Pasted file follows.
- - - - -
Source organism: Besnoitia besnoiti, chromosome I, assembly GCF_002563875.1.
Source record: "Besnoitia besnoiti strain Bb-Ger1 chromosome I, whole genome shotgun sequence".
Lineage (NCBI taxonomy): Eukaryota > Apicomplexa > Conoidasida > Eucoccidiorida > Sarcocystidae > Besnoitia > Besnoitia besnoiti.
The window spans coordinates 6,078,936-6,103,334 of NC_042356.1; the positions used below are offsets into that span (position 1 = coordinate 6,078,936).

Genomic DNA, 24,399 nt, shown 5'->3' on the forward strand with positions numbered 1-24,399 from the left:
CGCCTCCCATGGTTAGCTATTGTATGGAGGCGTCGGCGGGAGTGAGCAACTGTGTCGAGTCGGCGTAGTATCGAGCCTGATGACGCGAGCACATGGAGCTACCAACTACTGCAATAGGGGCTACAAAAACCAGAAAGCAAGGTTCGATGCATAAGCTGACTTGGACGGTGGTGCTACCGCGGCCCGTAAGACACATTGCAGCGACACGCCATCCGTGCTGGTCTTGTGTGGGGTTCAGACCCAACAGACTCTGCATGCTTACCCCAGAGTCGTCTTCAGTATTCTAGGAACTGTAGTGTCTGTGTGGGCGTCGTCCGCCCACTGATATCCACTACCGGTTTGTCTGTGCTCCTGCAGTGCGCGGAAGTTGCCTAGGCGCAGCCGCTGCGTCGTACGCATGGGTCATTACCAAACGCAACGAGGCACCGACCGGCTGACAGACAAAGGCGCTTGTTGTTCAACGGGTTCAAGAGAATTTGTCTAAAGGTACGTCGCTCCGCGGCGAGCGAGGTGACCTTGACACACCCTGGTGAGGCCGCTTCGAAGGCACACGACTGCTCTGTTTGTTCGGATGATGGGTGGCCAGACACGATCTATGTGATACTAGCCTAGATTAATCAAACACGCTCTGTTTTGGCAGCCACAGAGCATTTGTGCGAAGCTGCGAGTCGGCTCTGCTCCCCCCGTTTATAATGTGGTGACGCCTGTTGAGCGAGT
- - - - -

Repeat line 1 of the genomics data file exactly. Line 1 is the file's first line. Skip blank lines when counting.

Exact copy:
Source organism: Besnoitia besnoiti, chromosome I, assembly GCF_002563875.1.